For pools? No.
The only time you may need an RO system for a pool is if the water contains some contaminant that no other filtration system can remove. If you try to fill a 20,000-gallon pool with RO water, even with the most efficient system, you will send 10,000 gallons down the drain. Good news: the amount of dissolved solids in a pool doesn’t really matter, so other systems do a better job providing clean pool water.
For agriculture? Sometimes.
Reverse osmosis works well for hydroponic farming, but not all plants survive or thrive with RO water. RO is best suited for greenhouses where plants are misted or in small gardens, depending on the types of plants. Since hydroponic farming eliminates soil, and instead nurtures fruits and flowers with only nutrient-rich water, high-quality water is paramount to hydroponic success. Even small amounts of sediments, salts, and dissolved organics can upset the delicate balance of the plant life. RO water allows for total control over your plants nutrient intake.
For wells? Yes.
If you get your drinking water from a private well, then an RO system is an excellent way to ensure that the water flowing to your tap is safe. A reverse osmosis system is a perfect way to remove difficult contaminants often found in well water, like nitrates.
In apartments? No.
One point-of-entry unit usually supplies water to an apartment building or condominium, and installing an under-sink system is often not allowed. A countertop filter system is the best option in an apartment.
At businesses? Yes.
Commercial or industrial reverse osmosis systems are common because commercial units allow drain water to be sent back into the feed supply. Reverse osmosis removes paints, dyes, and other industrial contaminants well.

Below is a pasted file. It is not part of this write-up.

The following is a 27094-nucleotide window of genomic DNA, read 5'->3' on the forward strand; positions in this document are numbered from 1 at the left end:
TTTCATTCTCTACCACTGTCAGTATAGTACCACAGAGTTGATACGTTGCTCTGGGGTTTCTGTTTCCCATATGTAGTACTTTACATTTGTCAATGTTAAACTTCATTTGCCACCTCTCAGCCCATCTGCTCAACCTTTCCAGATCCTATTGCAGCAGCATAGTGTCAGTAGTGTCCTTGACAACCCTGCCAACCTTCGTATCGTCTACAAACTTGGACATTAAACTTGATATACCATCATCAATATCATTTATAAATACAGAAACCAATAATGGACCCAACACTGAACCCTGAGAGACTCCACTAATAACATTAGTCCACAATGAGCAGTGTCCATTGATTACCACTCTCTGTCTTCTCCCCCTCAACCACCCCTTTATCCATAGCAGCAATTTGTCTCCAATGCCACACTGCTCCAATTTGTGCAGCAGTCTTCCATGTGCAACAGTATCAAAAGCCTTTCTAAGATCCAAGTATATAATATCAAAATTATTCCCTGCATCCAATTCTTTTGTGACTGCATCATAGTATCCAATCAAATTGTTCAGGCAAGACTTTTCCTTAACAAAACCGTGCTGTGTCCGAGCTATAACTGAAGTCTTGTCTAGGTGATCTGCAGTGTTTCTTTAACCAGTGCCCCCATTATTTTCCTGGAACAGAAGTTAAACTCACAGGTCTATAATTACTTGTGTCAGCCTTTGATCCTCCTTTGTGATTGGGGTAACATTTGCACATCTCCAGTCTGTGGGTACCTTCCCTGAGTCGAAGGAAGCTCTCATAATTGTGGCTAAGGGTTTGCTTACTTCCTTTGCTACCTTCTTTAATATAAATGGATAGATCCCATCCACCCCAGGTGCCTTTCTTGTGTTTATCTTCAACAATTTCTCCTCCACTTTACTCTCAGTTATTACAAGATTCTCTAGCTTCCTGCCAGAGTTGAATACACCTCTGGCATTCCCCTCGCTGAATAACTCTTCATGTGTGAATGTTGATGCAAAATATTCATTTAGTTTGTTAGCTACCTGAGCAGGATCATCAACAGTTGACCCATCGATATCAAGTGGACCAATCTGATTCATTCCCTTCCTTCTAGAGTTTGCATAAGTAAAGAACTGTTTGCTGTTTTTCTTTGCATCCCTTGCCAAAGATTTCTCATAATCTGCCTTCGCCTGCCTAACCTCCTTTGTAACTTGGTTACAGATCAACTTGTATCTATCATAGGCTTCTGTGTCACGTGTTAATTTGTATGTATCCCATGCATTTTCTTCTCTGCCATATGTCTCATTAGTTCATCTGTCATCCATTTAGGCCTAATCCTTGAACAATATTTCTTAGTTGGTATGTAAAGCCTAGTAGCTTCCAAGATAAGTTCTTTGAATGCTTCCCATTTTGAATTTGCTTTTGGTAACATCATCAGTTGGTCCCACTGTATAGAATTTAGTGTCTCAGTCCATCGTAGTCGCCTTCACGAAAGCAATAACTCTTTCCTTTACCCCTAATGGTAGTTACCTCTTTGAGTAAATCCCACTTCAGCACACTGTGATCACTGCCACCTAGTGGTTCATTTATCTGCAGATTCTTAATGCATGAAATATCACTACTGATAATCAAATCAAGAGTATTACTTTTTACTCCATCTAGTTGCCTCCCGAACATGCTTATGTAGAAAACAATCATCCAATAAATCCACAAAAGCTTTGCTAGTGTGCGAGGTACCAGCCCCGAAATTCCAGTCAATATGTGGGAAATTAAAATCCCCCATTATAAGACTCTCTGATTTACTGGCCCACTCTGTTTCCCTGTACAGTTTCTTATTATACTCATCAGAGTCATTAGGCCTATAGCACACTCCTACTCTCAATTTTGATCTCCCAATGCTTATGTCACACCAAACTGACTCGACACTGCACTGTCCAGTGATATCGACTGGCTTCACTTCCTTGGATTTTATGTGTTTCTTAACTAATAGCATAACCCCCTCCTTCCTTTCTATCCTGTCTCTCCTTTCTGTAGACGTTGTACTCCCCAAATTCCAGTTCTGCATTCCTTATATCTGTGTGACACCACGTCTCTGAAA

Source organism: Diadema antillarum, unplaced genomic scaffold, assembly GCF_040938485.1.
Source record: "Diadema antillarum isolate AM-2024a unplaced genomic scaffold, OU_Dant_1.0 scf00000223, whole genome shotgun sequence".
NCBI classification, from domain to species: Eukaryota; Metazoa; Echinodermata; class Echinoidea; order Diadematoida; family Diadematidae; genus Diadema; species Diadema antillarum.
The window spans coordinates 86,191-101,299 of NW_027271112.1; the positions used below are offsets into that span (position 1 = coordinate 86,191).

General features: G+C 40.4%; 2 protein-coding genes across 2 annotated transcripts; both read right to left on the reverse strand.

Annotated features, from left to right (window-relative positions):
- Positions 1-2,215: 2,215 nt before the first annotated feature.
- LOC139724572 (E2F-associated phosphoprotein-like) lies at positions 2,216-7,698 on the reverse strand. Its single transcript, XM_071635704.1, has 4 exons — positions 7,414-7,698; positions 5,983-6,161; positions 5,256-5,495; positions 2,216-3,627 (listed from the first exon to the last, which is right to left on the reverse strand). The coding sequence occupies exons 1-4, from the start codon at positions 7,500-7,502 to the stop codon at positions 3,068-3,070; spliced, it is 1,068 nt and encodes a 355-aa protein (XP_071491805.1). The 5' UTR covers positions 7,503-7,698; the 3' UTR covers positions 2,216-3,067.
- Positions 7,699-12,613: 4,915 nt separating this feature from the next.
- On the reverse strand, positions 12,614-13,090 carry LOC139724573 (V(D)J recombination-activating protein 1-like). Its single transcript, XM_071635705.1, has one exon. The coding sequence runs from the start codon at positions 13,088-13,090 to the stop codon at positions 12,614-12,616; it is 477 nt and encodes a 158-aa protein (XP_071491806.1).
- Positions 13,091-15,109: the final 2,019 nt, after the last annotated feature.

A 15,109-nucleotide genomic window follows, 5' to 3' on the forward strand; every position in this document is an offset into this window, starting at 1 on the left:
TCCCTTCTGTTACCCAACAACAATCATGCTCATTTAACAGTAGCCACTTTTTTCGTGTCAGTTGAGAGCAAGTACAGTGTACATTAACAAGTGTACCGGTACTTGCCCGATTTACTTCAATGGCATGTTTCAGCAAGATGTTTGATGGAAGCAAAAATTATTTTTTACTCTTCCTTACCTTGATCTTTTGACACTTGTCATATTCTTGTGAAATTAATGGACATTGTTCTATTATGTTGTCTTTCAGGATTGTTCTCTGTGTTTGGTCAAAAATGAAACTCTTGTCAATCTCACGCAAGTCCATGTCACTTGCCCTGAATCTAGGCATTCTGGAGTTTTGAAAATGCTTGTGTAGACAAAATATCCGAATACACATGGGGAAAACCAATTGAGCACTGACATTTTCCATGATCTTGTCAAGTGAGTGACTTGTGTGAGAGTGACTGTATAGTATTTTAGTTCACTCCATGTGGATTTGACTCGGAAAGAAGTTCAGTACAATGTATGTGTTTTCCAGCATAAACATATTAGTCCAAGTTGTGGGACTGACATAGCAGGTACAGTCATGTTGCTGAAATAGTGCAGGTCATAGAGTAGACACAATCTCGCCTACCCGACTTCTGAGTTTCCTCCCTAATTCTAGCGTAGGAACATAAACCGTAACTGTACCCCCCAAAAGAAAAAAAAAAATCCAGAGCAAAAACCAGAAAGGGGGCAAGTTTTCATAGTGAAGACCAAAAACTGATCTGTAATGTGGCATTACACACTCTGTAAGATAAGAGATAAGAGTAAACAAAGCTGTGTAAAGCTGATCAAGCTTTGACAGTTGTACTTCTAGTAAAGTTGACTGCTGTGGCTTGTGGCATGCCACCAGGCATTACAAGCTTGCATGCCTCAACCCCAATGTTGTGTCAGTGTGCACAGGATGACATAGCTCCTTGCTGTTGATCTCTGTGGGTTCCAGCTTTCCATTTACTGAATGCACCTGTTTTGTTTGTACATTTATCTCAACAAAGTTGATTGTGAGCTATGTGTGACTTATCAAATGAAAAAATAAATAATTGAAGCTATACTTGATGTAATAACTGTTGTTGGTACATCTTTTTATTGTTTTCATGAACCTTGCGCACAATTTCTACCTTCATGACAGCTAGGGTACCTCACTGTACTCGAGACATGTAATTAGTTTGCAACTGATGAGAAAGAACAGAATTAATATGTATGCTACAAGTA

For an aquarium? Yes.
If you’re a saltwater fish enthusiast, then an RO system is perfect for you. Reverse osmosis allows you to strip all minerals from the water and add exactly the amount of salt you need back in with a remineralizing filter. Most aquarists rely on a combination of reverse osmosis and deionization (known as RO/DI water) to ensure their fish are immersed in highly pure water, modified to match the fish's natural environment.
| Learn more about why you should use reverse osmosis water in your aquarium. |
In RVs? Yes.
RO systems require proper draining. Storage tanks are difficult to attach to RVs because drain hookups aren’t located at campsites, but it is possible. A reverse osmosis system can be very helpful for those whose RV adventures take them into more remote, wilderness locations. A combination of RO and ultraviolet disinfection can make sure the water you are drinking is free from harmful bacteria and particulate matter.
| Explore our RV water filters buyer's guide. |
Reverse osmosis systems usually last between 10 and 15 years. While the systems themselves have a long lifespan, the RO membrane and filters need replacing periodically. The prefilters and post filters should be changed every 6 months to 1 year. Depending on your water conditions, the RO membrane should be replaced every 2-4 years.
Here are a few tips to help you maintain your reverse osmosis system.